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The Financial Express

Fighting Covid-19: Data analytics a tested way  

Himadri Nandi   | Published: May 16, 2020 21:38:17 | Updated: May 22, 2020 21:59:07


Fighting Covid-19: Data analytics a tested way   

As the pandemic is unfolding, the world grapples with health and economic crisis. When everything is at a standstill, technology has come to save the day. Data analytics in particular is playing a pivotal role. It is addressing both targets of the pandemic: healthcare and economy. Pandemic analysis we can call it, is processing raw data into compatible formats and designing forecasting models to derive cognitive decisions. Data scientists are joining forces with epidemiologists to stem the outbreak. International bodies, policymakers and researchers are relying on the prediction models to follow contagion progression and take essential decisions.

Few countries that have been successful in "flattening the curve" took data-driven initiatives at a very early stage. Being a neighbouring Island to China, Taiwan was feared to be severely affected. Yet, taking timely measures through capitalising on data, Taiwan averted the situation. They have integrated National Health Insurance Databases with National Immigration and Customs databases to track down people with recent travel history. Contact tracing and symptom tracking were conducted thoroughly. As a result, Taiwan controlled the transmission of the virus to a minimum and they have not seen any local transmission in the last 26 days. The country did not impose any lockdown and even schools remained open.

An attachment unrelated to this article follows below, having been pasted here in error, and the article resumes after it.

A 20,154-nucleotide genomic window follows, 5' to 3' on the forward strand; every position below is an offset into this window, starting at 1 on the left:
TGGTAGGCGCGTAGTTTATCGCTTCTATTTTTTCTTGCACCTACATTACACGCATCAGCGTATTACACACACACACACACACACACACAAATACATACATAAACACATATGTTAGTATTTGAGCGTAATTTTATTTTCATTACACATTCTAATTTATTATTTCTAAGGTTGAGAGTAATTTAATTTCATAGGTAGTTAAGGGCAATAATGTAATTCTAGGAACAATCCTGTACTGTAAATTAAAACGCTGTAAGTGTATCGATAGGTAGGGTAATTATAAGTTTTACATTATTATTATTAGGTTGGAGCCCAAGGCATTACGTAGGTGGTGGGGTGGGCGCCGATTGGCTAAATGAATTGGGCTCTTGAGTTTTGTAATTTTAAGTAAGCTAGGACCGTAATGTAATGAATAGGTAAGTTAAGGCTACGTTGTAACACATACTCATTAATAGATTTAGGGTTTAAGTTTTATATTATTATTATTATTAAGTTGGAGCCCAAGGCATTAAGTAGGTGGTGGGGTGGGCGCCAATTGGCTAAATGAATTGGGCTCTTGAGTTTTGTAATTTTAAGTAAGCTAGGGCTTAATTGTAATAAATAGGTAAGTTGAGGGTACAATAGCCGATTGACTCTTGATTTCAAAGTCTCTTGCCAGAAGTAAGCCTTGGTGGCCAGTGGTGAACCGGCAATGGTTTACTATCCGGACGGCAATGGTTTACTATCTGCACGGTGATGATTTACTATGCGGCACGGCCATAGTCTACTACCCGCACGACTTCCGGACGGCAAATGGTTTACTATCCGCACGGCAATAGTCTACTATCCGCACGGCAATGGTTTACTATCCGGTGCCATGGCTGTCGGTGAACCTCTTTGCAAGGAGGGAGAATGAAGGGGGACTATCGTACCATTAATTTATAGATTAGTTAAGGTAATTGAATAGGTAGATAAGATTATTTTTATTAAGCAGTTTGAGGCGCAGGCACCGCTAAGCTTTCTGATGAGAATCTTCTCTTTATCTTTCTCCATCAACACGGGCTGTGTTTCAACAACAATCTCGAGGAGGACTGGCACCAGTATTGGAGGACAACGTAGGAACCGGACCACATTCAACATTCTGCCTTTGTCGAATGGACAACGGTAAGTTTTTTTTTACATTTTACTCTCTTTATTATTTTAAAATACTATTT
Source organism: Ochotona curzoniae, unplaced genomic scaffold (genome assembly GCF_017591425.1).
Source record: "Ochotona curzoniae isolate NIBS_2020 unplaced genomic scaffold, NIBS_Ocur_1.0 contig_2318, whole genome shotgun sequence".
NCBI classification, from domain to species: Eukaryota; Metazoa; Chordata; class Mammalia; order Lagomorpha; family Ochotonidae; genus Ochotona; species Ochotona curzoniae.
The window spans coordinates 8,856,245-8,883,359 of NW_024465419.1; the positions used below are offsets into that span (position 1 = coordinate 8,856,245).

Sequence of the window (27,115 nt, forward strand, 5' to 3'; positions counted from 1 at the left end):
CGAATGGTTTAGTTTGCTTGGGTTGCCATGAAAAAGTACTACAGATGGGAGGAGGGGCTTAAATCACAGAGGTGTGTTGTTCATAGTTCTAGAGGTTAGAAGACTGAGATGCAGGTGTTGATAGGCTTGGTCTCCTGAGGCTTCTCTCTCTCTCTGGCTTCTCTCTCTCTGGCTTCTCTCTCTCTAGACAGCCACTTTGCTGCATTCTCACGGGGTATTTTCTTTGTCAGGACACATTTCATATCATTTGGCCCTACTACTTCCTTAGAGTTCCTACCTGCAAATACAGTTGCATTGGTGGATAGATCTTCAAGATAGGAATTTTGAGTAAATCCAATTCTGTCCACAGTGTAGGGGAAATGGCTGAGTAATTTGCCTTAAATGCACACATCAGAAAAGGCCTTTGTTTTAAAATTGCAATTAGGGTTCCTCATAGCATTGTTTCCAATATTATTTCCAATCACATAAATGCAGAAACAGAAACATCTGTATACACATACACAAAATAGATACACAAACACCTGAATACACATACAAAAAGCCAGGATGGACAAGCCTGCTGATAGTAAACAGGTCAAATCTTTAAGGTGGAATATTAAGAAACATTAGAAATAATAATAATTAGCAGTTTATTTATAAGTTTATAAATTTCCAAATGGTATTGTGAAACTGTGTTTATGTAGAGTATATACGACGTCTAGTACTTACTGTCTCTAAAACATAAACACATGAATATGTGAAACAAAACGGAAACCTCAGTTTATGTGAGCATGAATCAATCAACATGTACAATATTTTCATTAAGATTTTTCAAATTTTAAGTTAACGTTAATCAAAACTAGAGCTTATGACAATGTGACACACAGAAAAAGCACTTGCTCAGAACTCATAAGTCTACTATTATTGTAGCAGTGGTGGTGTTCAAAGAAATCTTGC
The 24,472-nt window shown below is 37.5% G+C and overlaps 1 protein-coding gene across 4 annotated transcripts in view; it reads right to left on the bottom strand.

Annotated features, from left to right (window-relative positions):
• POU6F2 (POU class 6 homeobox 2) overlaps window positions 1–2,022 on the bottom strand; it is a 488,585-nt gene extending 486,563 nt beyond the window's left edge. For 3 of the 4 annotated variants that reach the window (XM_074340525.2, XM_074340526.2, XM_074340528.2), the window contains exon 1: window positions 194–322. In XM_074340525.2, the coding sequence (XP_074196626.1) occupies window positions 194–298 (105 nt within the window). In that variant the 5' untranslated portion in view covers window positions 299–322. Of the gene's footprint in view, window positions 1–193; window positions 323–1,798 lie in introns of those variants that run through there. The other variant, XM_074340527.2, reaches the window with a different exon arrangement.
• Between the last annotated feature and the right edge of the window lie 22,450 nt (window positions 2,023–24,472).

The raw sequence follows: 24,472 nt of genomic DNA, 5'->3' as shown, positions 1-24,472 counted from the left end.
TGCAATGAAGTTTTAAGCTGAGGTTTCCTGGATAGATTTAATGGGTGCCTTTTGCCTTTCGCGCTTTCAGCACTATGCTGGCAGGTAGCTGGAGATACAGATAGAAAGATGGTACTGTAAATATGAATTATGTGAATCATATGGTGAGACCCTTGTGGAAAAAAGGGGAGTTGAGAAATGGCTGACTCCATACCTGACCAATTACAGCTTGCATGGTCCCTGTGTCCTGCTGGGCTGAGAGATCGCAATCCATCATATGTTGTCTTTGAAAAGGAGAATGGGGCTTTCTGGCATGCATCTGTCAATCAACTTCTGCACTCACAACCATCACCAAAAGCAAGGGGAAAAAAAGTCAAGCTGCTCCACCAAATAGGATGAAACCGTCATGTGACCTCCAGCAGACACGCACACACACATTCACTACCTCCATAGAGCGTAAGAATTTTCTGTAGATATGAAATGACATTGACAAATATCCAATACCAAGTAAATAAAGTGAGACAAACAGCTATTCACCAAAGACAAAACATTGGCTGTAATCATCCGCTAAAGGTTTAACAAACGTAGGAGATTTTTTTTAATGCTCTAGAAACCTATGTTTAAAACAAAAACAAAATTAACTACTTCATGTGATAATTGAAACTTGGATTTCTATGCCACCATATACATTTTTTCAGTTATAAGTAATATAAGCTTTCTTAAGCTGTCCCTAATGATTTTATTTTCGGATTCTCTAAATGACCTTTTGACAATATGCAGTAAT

South Korea can be an example, too. It was hit hard by MERS-CoV in 2015 and used the experience to strengthen public healthcare with big data analysis. Smart contact tracing, app-based patient symptom and mobility monitoring, real time healthcare capacity monitoring and data sharing between hospitals are some examples where data-driven outbreak analysis helped South Korea to flatten the curve earlier than the rest of the world.

Coming to the case of Bangladesh, the situation is not quite the same. The growing numbers of infected people underscore a sobering reality for Bangladesh. Undoubtedly, the real picture is way more gruesome as the testing facility is yet to expand both in terms of volume and accessibility. DGHS and IEDCR websites are providing daily data of test numbers, number of those infected, fatalities, age and geo-distribution of the patients. The statistics are important but they are not sufficient to answer the bigger and burning questions. Bangladesh also should take immediate initiative to bring in data analytics into the scene.   

A central data repository must be built where data from various stakeholders will be stored and processed. COVID-dedicated hospitals must submit information of patients, confirmed deaths, treatment details, ICU and ventilator usages etc. Non-COVID healthcare centres should share the suspected cases and fatality details. Logistical data like stock of lifesaving drugs, oxygen, tools and protective gears are critical. Data from patients who are recovering from Covid-19 are significant, too. Their conditions should be closely monitored via a dedicated support system.